Jump to content


Active Contributor
  • Content Count

  • Joined

  • Last visited

Community Reputation

0 Neutral

About NickLangley

  • Rank

Profile Information

  • Location

Recent Profile Visitors

The recent visitors block is disabled and is not being shown to other users.

  1. Handsworth was transferred from Staffordshire and incorporated into the City of Birmingham (Warwickshire) in 1911.
  2. Not strictly about insignia but related. A couple of days ago i was chatting to a friend who is a vintage bus enthusiast and he asked why it was that, back in the day, boroughs and cities would paint their buses and trams in distinctive liveries complete with the municipal coat of arms; their fire engines would have the brigade's name on the side in fancy goldleaf. But, when it came to their police forces municipal pride vanished and it was plain black for everyone. I didn't have an answer, but there must be a reason Does anyone know or have a theory?
  3. First thing to check is to see if the fabric wear under the collar numbers matches up. That would be very hard to fake. The English Made on the buttons makes me suspicious. Country of origin markings came about as part of the British Merchandise Marks Act, which took effect on August 23, 1887.
  4. Almost too good to be true.😎 PC 55H Jonas Mizen (Joseph Mizen PC 55H—Times Aug 19th 1886) One of the first constables on the scene after the Ripper murder of Mary Ann Nichols. If, and it is an enormous if, it is genuine the tunic could fetch a considerable sum.
  5. Production of appointments. An officer was required to display his appointments, including his truncheon, at the beginning of his shift, to his supervisor. This was a long-standing practice but not one which continues to the present day. Police forces were organized on para-military lines. Officers saluted their superiors, boots were polished, faces shaved and, naturally enough, the shift would begin with an army-style parade.
  6. Were they just being frugal and using up old stock? That doesn't look like an 1887 version of her majesty.
  7. I'm not a medallist, but is there a reason for Victoria being a mere Regina rather than RI?
  8. This is a fascinating thread . For instance, how would we react, nowadays, to a presiding magistrate who is: the mayor, but also a member of the Watch Committee and the de facto and de jure boss of the the Pc who made the arrest and the prosecuting Chief Constable? Where's my lawyer?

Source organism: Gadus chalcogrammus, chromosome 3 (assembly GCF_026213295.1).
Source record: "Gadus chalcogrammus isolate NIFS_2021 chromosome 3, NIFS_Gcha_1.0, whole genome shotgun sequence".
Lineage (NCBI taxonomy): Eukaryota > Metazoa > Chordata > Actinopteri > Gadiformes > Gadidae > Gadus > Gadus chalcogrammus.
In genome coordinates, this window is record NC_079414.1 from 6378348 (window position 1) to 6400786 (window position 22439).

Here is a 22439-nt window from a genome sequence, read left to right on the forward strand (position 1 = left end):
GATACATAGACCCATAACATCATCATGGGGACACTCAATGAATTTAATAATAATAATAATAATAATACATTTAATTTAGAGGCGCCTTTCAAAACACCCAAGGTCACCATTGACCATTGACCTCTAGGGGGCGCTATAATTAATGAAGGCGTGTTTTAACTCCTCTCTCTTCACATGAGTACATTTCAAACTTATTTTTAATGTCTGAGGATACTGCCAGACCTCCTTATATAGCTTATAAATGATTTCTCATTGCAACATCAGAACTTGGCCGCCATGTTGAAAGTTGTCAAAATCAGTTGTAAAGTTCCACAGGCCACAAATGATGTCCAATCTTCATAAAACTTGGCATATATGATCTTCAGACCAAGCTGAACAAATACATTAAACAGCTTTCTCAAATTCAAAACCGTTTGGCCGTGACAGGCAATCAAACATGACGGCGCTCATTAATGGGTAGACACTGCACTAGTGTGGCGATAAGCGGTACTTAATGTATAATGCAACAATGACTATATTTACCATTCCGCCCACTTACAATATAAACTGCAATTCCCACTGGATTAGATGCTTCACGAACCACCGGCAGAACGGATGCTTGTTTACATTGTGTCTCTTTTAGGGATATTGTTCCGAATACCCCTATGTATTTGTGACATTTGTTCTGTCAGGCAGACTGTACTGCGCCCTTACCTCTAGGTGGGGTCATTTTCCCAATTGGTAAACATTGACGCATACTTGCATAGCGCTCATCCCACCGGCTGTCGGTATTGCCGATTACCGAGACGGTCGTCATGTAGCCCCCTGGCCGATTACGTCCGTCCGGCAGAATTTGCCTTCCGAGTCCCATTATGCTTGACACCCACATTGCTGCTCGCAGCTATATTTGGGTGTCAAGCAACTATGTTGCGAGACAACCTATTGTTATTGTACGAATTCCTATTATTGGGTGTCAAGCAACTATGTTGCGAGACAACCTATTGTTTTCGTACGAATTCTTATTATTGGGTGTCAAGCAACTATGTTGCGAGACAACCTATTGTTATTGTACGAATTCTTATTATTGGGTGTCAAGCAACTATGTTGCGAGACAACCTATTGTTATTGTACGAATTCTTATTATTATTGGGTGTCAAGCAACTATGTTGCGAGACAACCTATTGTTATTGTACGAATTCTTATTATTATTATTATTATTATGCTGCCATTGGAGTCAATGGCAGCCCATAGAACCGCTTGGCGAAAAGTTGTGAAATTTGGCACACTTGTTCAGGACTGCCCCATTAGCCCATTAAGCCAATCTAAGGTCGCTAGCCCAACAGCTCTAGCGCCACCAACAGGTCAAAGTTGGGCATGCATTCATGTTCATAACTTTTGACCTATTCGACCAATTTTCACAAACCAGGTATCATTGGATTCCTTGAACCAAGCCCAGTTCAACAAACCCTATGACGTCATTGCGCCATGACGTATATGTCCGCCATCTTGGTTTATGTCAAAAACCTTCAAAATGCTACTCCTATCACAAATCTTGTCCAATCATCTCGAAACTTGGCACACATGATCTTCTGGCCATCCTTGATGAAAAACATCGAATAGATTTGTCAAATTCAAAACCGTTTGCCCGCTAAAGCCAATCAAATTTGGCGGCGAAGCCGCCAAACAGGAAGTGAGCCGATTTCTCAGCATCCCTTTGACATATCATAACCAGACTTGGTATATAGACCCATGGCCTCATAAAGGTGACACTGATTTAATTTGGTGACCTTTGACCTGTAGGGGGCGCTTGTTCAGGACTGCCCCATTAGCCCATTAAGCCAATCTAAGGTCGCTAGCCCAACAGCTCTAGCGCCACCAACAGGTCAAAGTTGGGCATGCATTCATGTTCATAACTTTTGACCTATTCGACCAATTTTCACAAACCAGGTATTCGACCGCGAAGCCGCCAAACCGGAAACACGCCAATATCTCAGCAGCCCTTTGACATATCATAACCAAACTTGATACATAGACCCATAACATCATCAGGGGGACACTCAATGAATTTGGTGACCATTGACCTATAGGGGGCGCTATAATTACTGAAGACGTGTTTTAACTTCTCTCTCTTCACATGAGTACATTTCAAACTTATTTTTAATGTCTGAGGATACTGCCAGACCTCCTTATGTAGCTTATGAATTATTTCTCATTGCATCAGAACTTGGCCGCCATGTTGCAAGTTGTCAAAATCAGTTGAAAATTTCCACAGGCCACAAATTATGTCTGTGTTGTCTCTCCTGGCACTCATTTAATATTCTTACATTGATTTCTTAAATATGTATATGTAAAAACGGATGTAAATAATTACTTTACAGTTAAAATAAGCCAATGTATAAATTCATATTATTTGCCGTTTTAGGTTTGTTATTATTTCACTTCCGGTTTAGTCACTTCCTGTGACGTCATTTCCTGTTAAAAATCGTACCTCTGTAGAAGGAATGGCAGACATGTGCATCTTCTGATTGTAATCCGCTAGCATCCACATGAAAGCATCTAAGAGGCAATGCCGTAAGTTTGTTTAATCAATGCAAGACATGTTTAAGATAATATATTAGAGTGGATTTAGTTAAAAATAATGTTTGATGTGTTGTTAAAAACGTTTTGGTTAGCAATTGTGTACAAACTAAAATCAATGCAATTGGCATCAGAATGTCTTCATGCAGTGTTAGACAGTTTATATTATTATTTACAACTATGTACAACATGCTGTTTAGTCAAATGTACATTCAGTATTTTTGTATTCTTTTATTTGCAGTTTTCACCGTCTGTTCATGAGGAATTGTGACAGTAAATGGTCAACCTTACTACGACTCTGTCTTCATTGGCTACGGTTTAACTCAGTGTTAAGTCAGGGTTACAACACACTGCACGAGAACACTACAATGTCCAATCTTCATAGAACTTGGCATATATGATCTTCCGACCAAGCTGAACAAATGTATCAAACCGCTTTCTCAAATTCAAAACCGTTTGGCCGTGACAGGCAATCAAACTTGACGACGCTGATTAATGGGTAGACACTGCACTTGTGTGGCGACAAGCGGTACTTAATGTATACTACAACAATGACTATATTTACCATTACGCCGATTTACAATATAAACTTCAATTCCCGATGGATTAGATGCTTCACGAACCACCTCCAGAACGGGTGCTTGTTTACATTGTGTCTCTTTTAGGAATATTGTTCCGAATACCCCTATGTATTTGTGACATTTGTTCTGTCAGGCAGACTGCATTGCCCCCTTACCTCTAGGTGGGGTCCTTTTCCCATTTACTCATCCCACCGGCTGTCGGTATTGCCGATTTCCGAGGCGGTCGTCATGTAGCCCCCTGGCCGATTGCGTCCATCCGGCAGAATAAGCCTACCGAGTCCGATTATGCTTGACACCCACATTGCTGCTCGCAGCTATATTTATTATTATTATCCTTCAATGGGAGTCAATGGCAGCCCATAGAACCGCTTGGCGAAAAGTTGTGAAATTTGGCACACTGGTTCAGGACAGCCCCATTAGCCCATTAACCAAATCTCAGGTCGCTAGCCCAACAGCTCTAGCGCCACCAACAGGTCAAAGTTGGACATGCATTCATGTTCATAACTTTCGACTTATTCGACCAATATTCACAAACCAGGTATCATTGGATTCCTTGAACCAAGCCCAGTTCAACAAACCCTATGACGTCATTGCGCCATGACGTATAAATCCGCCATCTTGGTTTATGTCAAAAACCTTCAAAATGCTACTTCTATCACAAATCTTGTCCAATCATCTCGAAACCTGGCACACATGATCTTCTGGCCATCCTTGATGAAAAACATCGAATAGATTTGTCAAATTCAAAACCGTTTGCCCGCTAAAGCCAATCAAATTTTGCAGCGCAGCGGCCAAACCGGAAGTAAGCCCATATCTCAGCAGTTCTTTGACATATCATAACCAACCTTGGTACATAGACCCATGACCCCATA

9. Not necessarily British policemen. The traditional British police helmet was modelled on the army's Home Service Helmet and military fashion would suggest that other organisations followed suit. For example Pennsylvania State Police wore British pattern helmets for a time. A close inspection of the helmet plates shows that there is no crown on the eight pointed star. Now a few British forces did wear crownless helmet plates, but commonsense would suggest that these are continental soldiers wearing the latest military fashion Circa 1904-5.
  10. Well, according to this link http://www.guardian.co.tt/lifestyle/2011/08/31/star-david the Trinidad connexion looks dubious. It states that the Trinidad Constabulary was wearing a "Star of David" type badge well before the end of the 19th Century.
  11. It's hard to imagine someone of Mr Perrott's social standing being a "hobby bobby" nowadays. But then you only have to look at old photos (during the General Strike in particular) to realise that the Special Constabulary then was a very different creature from its modern counterpart.
  12. I'd say that being Commandant of a small borough's special constabulary pre-WW2 was very much a position in the local social/political scene. As he subequently became mayor it's a pretty good bet he sat on the Watch Committee and was, in effect, the Chief Constable's boss.
  13. The general view is that this badge was not an issue item but was manufactured and purchased privately. Which reminds me of Sir Hugh Orde, erstwhile President of the Association of Chief Police Officers, who generated some derision by being photographed wearing an ACPO cap badge of his very own design. Unfortunately, for future collectors, his badge lacked the "quality" of its Great War counterparts, looking more like a gift from a Christmas Cracker. Truly a plastic policeman.
  14. Pretty good. Both Metropolitan Police officers and you have their collar numbers. "C" division covered Mayfair and St James. The Metropolitan Police have a family records department which you can find on the net. I think they charge a few £ to search their database.
  • Create New...